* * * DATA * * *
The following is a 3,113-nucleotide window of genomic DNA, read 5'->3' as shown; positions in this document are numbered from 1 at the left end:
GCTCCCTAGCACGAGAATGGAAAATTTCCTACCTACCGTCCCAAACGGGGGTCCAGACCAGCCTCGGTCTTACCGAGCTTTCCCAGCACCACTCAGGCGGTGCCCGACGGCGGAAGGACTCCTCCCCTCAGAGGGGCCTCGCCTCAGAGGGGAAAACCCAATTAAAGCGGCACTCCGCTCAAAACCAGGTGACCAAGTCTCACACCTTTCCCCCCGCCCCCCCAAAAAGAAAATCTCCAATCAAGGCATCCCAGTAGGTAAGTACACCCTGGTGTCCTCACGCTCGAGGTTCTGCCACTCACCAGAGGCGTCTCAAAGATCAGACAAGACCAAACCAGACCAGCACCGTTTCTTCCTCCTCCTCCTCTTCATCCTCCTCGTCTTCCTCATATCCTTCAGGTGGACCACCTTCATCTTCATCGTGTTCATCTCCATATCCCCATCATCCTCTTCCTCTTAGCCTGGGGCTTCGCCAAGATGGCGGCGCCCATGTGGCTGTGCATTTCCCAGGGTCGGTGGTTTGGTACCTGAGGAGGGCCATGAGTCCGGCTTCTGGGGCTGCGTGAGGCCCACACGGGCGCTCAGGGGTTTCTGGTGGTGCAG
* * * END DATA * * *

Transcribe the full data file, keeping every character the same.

The following is a 3,113-nucleotide window of genomic DNA, read 5'->3' as shown; positions in this document are numbered from 1 at the left end:
GCTCCCTAGCACGAGAATGGAAAATTTCCTACCTACCGTCCCAAACGGGGGTCCAGACCAGCCTCGGTCTTACCGAGCTTTCCCAGCACCACTCAGGCGGTGCCCGACGGCGGAAGGACTCCTCCCCTCAGAGGGGCCTCGCCTCAGAGGGGAAAACCCAATTAAAGCGGCACTCCGCTCAAAACCAGGTGACCAAGTCTCACACCTTTCCCCCCGCCCCCCCAAAAAGAAAATCTCCAATCAAGGCATCCCAGTAGGTAAGTACACCCTGGTGTCCTCACGCTCGAGGTTCTGCCACTCACCAGAGGCGTCTCAAAGATCAGACAAGACCAAACCAGACCAGCACCGTTTCTTCCTCCTCCTCCTCTTCATCCTCCTCGTCTTCCTCATATCCTTCAGGTGGACCACCTTCATCTTCATCGTGTTCATCTCCATATCCCCATCATCCTCTTCCTCTTAGCCTGGGGCTTCGCCAAGATGGCGGCGCCCATGTGGCTGTGCATTTCCCAGGGTCGGTGGTTTGGTACCTGAGGAGGGCCATGAGTCCGGCTTCTGGGGCTGCGTGAGGCCCACACGGGCGCTCAGGGGTTTCTGGTGGTGCAG